The first Scorsese movie on my list is also my favorite concert movie of all time. Every Thanksgiving I crank up the sound and watch this classic on my HDTV and I am in pure bliss. Not only do I love the music and The Band is one of my favorite music groups but I love the other performers as well. You have great performaces by Neil Diamond, Joni Mitchell, Bob Dylan and many others. I found Robbie Robertson and Levon Helm fascinating and this is truly a labor of love for Scorsese and it shows.

34.) The Sting (73) Director: George Roy Hill
I saw this first when I was five and I was totally lost. I then watched it again on television with my family and I was beginning to understand how special Paul Newman was as an actor. Redford and Newman made a perfect pair, the movie was flawless in it's period detail and the music is of course iconic. This is an extremely fun, well written and delightfully complicated movie.

33.) Blazing Saddles (74) Director: Mel Brooks

I first saw this on cable when I was in high school and when I first saw it I didn't get much of the vulgar humor. Then I watched it after a few years and I was getting it and I loved what I was getting. I couldn't wipe the grin off my face for I was seeing thinhgs I wasn't supposed to be seeing at my age. This is the second Mel Brooks comedy classic that came out in 74. Mel was having as great as a year as Coppola was on the drama side. The campfire scene is one of the funniest scenes ever in a movie and no movie since could get away with that scene without looking stupid.

32.) National Lampoon's Animal House (78) Director: John Landis

Now my wonderful parents took me to see this movie when I was ten years old and I loved them for it. I was a litle embarassed sitting next to them during the dirty parts but we all laughed a lot till the end. This was my introduction to the comic genius who next to Gleason is my favorite of all time, John Belushi. I never really watched "Saturday Night Live" that much so I didn't really know how great Belushi was. Of course since I first saw this classic I have seen the movie numerous times and anyone who was in college watched it with their classmates. It was the first slob vs. the snobs movie and no movie has duplicated that formula as successful as "Animal House", no one.

31.) Duel (74) Director: Steven Spielberg
Dennis Weaver

This movie actually debuted on television and was so theatrical and great that it was given a release in theatres later. This is a super intense, fun and exciting chase thriller and it is the first Spielberg movie on my list. It was so good that it put Spielberg on the map so he could make his next classic. The direction is flawless and the action scenes are masterful. It was also brilliant that we never saw who was in that truck, pure genius!

30.) Kramer vs. Kramer (79) Director: Robert Benton
Dustin Hoffman, Meryl Streep, Justin Henry

This movie struck a deep chord in me probably because my parents were going through a divorce at the same time. This is a gut wrenching and powerful drama about divorce. Of course I could identify with the child's point of view but the movie totally makes you understand the adults side of it also. Dustin Hofman is amazing and his chemistry with Justin Henry is magic. There are so many powerful moments in this hard hitting drama.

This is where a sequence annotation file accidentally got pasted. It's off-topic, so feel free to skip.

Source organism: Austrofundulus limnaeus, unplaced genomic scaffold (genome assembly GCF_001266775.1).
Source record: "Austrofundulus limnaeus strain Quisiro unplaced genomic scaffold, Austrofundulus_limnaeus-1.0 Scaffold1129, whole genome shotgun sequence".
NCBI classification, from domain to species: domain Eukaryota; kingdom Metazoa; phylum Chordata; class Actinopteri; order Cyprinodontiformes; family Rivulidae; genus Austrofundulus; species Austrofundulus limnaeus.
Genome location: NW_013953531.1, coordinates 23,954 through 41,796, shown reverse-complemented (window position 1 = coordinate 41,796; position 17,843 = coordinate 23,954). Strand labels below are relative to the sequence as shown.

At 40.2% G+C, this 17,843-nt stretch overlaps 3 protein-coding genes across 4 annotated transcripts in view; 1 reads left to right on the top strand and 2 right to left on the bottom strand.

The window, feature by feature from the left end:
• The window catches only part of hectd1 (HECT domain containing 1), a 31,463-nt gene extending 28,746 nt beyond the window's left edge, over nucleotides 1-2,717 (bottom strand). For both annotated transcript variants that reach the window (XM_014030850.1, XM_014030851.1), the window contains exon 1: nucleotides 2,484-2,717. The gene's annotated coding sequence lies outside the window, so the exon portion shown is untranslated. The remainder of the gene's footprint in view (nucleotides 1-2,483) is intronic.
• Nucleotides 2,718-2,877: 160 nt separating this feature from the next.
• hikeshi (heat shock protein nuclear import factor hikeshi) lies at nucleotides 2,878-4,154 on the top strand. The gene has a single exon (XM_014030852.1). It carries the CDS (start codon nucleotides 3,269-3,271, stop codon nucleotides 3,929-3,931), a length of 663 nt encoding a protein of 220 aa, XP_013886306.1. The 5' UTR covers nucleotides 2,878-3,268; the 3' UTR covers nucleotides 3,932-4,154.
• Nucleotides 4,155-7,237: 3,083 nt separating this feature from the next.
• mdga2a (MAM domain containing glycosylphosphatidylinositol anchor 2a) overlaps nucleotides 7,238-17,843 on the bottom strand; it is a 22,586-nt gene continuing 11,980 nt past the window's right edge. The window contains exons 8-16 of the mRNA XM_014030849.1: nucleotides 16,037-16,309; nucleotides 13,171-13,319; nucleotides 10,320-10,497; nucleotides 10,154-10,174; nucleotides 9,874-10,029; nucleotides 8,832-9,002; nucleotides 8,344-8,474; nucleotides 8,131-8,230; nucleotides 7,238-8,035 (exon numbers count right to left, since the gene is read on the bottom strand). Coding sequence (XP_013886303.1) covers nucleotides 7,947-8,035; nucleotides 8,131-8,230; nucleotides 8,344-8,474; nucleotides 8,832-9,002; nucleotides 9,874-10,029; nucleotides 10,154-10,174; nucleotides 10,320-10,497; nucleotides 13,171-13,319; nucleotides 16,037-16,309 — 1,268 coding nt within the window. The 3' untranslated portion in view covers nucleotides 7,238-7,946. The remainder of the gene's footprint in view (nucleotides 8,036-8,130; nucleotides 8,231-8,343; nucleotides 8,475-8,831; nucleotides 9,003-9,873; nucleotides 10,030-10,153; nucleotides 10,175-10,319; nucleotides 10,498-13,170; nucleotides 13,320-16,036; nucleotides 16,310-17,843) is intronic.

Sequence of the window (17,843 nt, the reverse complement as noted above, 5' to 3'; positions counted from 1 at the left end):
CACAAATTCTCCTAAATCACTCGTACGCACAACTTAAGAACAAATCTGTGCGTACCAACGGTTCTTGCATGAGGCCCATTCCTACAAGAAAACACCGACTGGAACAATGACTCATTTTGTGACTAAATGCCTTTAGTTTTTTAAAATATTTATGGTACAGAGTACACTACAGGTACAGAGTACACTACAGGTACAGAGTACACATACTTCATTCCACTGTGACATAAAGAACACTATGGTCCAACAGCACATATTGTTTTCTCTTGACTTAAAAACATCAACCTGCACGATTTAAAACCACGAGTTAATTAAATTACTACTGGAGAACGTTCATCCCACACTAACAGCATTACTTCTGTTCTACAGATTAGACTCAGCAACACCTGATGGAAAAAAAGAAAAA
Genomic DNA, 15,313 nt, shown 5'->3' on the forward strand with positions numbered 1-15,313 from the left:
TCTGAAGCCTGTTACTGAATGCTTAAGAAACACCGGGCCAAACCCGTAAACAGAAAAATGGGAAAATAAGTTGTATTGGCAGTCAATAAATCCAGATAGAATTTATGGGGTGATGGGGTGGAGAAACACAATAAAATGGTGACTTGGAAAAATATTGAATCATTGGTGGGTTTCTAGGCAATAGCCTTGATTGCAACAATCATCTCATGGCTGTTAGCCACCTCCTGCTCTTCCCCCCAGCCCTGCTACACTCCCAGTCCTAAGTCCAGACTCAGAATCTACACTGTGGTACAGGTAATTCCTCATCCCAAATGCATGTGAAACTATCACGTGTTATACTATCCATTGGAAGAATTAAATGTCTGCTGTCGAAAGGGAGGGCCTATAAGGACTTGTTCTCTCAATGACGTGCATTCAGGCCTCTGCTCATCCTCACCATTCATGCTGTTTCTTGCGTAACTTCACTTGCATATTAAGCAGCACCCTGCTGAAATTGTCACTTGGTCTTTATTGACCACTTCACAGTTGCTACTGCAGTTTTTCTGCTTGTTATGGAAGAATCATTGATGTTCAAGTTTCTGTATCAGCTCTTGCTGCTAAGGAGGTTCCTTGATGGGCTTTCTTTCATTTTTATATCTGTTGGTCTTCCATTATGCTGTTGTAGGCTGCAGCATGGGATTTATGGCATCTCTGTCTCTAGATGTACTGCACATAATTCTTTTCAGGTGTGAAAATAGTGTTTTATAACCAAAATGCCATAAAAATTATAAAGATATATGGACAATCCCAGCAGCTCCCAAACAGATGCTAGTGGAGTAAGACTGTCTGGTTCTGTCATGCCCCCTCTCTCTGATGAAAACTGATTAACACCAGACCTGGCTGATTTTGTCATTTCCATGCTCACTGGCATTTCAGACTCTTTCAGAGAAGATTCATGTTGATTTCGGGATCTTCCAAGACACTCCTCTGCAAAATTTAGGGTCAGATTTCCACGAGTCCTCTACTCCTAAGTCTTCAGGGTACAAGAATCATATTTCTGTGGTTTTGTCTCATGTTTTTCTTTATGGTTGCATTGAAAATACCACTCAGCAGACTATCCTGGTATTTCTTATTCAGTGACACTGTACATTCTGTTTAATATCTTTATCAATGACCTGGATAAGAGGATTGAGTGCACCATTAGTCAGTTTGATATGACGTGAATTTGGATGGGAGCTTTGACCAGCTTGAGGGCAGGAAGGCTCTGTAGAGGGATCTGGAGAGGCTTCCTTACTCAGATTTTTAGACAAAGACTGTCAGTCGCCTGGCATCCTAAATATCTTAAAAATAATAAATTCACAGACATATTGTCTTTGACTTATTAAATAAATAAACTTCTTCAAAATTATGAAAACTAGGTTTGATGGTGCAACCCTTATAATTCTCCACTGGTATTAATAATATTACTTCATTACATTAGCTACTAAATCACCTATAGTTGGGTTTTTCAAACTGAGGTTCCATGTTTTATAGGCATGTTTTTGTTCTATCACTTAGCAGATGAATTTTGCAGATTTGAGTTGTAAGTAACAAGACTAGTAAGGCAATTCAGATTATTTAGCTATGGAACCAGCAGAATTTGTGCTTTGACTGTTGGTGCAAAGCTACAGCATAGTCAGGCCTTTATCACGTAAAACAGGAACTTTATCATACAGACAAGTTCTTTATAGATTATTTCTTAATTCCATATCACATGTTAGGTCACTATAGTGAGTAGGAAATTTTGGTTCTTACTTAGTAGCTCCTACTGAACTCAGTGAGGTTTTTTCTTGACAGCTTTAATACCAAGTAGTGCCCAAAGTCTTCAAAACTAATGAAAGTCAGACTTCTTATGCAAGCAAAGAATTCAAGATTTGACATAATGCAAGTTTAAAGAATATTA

29.) Breaking Away (79) Director: Peter YatesDaniel Stern, Dennis Christopher, Dennis Quaid, Jackie Earle Haley, Paul Dooley

This inspirational and highly entertaining sports drama was the crowd pleaser of it's year and a huge sleeper. Again I wished I could have seen this in a packed theatre with everyone cheering. This movie is pure joy and the bicycle race at the end is suspenseful and thrilling!

28.) Slapshot (77) Director: George Roy Hill

Talking about seeing a vulgar movie when I was a small child, I saw things in "Slapshot" that made my head spin. I saw this on video when I was 12 and I had the time of my life. The Hanson brothers, the great Paul Newman, violent and hilarious hockey scenes and profane language that would have made my dad blush. This was not only one of the funniest movies I had seen it was also one of the best sports movies period. It had wonderful, messed up characters and so many classic lines. It also has an ending you don't see coming that even makes the movie more special. Perfect!

27.) 3 Women (77) Director: Robert Altman
Sissy Spacek, Shelley Duvall

This is a fever dream of a movie that has an ending that is as mesmerizing as "2001". I have seen this movie so many times and I still can't figure out what the end means. This is like a dream that you wake up from and you can't get a grasp of what you experienced but you know you saw something amazing. Altman films the movie like an extended dream sequence and the movie is hypnotic, dark and perplexing and will create a very great discussion on what it all means.

26.) Serpico (73) Director: Sidney Lumet
Al Pacino

One of the great Sidney Lumet movies of the 70's and one of Al Pacino's best performances. This is one of the best cop movies of the 70's dealing with police corruption and crooked cops. It is a very intricate and always compelling crime epic that is subtly intoxicating.

25.) A Clockwork Orange (71) Director: Stanley Kubrick
Malcolm McDowell